Likewise, the Sensato Medical Device Cybersecurity Operations Platform (MD-COP) is a single solution for medical devices that addresses strategic medical device cybersecurity needs by helping healthcare organizations to understand their security risks and policy gaps, deploy breach detection, and perform medical device manufacturer cyber security risk assessments.

The company also offers a Critical Access and Rural Health program. This is an end-to-end managed cybersecurity solution that provides an integrated security platform covering servers, networks, as well as medical devices with 24x7 monitoring, threat intelligence, deception technologies tailored to the needs of the rural hospital environment. More generally, the company is expanding beyond its healthcare cybersecurity offerings to provide Advisory and Strategy services including cybersecurity maturity modeling, penetration testing, and advanced simulations for other industries and sectors.


Healthcare organizations are no longer medical entities solely concerned with the amelioration of physical ailments. As their internal operations increasingly digitize and as they are required to interact with an external environment where that is also happening, healthcare organizations are becoming information technology companies.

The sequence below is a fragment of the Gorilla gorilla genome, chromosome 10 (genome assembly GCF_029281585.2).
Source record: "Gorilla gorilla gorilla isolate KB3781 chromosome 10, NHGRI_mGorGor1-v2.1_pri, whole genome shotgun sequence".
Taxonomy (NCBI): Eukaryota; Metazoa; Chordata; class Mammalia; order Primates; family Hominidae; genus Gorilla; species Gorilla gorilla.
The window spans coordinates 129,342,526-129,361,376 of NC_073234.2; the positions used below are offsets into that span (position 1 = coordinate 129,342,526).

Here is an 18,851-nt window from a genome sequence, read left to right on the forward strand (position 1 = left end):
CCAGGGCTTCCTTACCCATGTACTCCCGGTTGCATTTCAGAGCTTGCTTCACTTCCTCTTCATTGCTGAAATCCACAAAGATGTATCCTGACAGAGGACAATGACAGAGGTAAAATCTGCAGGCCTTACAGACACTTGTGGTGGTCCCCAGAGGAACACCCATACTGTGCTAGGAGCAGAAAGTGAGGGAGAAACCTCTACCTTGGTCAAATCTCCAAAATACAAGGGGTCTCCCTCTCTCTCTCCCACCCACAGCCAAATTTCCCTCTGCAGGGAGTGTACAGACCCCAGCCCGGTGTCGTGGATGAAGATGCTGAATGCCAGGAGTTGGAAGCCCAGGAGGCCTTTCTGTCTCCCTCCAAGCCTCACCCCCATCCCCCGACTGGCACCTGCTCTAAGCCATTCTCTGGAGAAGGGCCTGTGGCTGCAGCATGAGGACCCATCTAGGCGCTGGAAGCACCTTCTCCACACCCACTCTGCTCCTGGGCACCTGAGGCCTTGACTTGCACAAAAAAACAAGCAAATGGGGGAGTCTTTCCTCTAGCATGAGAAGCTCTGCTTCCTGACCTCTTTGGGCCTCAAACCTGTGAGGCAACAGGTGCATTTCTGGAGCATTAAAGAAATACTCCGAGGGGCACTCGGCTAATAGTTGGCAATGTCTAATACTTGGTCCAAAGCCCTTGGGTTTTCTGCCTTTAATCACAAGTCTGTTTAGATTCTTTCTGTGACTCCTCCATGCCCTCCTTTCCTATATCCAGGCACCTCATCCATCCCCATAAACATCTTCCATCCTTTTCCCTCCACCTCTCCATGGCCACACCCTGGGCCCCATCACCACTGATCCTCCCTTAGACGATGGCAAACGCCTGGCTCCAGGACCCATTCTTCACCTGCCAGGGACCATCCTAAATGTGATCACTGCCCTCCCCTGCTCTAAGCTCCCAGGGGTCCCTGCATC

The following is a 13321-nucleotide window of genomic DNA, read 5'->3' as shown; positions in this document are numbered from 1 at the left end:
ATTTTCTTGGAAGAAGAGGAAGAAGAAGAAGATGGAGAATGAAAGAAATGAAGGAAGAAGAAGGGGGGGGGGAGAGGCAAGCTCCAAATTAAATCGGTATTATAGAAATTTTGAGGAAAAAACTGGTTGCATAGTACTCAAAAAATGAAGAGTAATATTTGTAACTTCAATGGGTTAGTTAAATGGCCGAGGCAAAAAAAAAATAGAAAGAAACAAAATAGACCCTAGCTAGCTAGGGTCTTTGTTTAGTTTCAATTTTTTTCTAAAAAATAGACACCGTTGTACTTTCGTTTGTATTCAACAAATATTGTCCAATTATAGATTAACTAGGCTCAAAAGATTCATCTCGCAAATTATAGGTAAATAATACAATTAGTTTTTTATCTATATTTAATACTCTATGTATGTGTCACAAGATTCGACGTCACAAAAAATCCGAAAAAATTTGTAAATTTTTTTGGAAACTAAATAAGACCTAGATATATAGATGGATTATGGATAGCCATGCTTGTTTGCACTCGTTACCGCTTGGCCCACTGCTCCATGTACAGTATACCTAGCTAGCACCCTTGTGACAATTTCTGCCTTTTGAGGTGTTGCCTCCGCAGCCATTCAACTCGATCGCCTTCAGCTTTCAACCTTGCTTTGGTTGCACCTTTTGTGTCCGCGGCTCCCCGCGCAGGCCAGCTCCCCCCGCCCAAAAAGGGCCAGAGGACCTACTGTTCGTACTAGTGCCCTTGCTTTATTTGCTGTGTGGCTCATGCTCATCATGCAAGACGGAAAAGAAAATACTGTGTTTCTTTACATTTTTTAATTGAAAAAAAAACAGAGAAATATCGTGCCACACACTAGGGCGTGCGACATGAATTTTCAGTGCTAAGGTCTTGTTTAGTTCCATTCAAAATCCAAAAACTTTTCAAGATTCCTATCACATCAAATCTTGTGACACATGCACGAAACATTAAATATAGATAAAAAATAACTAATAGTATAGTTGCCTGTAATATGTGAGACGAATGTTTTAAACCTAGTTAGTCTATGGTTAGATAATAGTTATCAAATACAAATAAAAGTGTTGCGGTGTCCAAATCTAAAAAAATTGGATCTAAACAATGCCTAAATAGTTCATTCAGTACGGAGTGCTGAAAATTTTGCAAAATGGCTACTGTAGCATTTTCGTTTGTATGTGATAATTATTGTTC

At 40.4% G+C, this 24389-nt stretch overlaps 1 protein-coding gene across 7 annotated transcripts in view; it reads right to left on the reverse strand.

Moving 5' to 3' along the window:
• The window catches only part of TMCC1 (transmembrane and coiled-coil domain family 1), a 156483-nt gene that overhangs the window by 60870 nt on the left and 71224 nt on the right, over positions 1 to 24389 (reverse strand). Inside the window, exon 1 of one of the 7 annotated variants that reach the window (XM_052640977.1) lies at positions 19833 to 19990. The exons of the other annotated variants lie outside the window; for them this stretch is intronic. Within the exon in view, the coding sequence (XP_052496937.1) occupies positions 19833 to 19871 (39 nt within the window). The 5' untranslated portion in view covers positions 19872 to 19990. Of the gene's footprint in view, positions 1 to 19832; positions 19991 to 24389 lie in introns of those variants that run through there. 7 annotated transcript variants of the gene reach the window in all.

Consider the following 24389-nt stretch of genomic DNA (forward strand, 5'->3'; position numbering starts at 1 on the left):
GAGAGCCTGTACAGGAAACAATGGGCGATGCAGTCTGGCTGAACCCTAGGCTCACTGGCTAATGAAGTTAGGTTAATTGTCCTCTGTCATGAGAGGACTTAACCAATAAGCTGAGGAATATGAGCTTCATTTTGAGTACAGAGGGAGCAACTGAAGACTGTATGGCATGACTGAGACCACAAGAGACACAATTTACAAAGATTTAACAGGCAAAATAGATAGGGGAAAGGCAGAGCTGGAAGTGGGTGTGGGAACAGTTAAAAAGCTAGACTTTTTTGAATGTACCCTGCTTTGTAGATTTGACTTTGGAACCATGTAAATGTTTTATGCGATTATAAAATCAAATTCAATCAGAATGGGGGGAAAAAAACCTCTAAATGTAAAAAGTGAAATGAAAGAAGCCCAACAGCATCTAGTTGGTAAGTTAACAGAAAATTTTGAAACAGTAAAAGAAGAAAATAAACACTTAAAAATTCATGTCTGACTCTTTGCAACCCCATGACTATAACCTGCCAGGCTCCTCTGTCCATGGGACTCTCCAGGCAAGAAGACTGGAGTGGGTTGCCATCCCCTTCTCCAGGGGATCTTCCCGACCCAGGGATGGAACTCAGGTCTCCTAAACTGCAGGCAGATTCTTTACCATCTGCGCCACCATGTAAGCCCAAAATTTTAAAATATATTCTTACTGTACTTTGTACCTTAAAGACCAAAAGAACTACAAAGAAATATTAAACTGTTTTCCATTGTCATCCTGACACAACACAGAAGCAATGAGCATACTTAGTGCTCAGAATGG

That reality necessitates that their systems and especially the valuable data on those systems be protected with state-of-the-art cybersecurity products and services. Due to the unique and highly complex context of the medical industry, this is not an easy task for traditional, more general cybersecurity solutions. 

In addition, this market is vast and quite lucrative. Consequently, cybersecurity startups are emerging to address the specific needs of this complex and dynamic market with an eye towards the enormous profits that can be generated by generating value for such a huge and fundamentally important industry. People will always pay to stay healthy and the healthcare industry will always pay innovative startups to satisfy those patients by protecting their data and assisting in the delivery of better care at lower cost.